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Peter Rogers's Blog
Artist-in-Residence at Chez Firth

Tuesday (6/26/12) 12:20am - ... wherein Peter posts a Weekly Media Update.

Movies:  <none>
TV:  Mad Men [2x09-2x13] [spoilers]
Books:  <none>



Mad Men [2x09-2x13] [spoilers]
I don't think I have much more to add to what I said last time.  In these concluding episodes, I can appreciate, intellectually, that they're setting off all of the bombshells that they've carefully set up earlier in the show.  Yes, Peggy finally tells Peter about having his baby and giving it up.  Yes, Betty finally admits that she's pregnant.  Yes, Duck Phillips pulls the trigger on selling Sterling Cooper, but drinks his way out of the promotion he'd arranged for himself.  I can tell that these are the highest-stakes situations for the show.

But honestly?  I watch this show on netflix streaming, and after 2x13, I went on to 3x01 without realizing that I'd hit the end of a season.  I just said to myself, "Huh.  Guess we've jumped forward about six months," and figured this was more of season two.  Intellectually, I should have absolutely pieced together that this was the culmination of a season, but emotionally, that finale felt like it was still going forward the way it always did -- the same steady tension, the same deliberate pace, only with bigger things at stake than before.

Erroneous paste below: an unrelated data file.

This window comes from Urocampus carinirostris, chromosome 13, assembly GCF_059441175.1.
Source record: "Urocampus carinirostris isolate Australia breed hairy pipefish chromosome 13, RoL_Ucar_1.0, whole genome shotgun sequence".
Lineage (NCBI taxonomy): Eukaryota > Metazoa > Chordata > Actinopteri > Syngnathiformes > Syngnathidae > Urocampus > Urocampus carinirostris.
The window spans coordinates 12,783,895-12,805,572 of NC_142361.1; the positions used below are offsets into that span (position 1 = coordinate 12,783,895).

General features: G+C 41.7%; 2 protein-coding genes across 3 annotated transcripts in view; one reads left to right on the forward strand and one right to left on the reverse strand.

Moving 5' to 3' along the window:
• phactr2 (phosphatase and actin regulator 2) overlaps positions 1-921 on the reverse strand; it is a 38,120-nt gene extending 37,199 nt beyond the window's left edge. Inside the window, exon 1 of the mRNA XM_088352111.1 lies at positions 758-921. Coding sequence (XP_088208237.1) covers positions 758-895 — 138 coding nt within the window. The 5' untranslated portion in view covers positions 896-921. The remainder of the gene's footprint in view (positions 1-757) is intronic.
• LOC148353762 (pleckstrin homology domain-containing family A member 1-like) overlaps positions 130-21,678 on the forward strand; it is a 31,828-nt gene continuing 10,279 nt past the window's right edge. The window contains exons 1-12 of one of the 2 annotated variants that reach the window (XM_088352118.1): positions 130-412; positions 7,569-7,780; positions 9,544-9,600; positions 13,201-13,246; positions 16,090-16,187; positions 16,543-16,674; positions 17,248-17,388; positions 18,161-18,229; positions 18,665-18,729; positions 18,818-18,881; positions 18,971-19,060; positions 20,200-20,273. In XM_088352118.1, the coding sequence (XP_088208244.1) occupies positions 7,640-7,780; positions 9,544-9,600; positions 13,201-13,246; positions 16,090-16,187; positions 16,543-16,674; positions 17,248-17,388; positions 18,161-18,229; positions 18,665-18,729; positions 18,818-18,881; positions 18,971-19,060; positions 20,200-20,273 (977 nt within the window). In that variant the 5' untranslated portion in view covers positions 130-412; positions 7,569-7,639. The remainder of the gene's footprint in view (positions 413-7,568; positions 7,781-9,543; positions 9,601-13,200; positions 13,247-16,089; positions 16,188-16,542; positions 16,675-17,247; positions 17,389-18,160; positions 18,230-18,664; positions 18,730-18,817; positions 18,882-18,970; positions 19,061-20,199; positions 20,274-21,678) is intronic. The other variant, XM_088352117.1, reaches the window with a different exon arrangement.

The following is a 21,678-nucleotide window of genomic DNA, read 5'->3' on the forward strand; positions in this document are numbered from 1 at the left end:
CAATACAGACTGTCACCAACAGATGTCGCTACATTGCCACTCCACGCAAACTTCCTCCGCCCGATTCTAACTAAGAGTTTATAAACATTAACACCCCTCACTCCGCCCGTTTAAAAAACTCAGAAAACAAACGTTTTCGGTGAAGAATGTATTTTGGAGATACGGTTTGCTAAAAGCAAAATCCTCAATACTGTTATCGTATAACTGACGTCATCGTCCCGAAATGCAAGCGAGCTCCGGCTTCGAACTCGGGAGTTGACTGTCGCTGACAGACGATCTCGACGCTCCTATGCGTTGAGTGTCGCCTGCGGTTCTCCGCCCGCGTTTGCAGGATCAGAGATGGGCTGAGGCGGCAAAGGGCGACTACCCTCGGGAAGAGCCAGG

That said, I do appreciate the slow drift.  At this point in the show, Don Draper's world is starting to feel like a gyroscope that's losing speed -- it starts wobbling, moving around in widening gyres, and looping away further and further from its starting point.  That's how I felt watching, say, Don bolt from his business trip and wander off with the happy hedonists of "The Jet Set".  And I could see how the show had taken him inexorably to that point.

And I suppose the gyroscope simile could apply to the very start of the series, too -- it's a setup that's very stable, but you know that it can't possibly last.  Eventually there will be too much friction from the outside world, and it'll run out of angular momentum, and it'll fall down.

So yes, I'll come back to season three in due time, but there's no hurry.  While I may not know how the plot will work itself out, detail-wise, I suspect I already know how it will feel.  So:  no hurry to sate my curiosity there.


For next time:  I'm watching the first season of Parks and Recreation, which is famous for being disappointing, but so far seems not-bad.  Also, I'm continuing to listen to A Clash of Kings on audiobook.

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Mood: [mood icon] contemplative · Music: none
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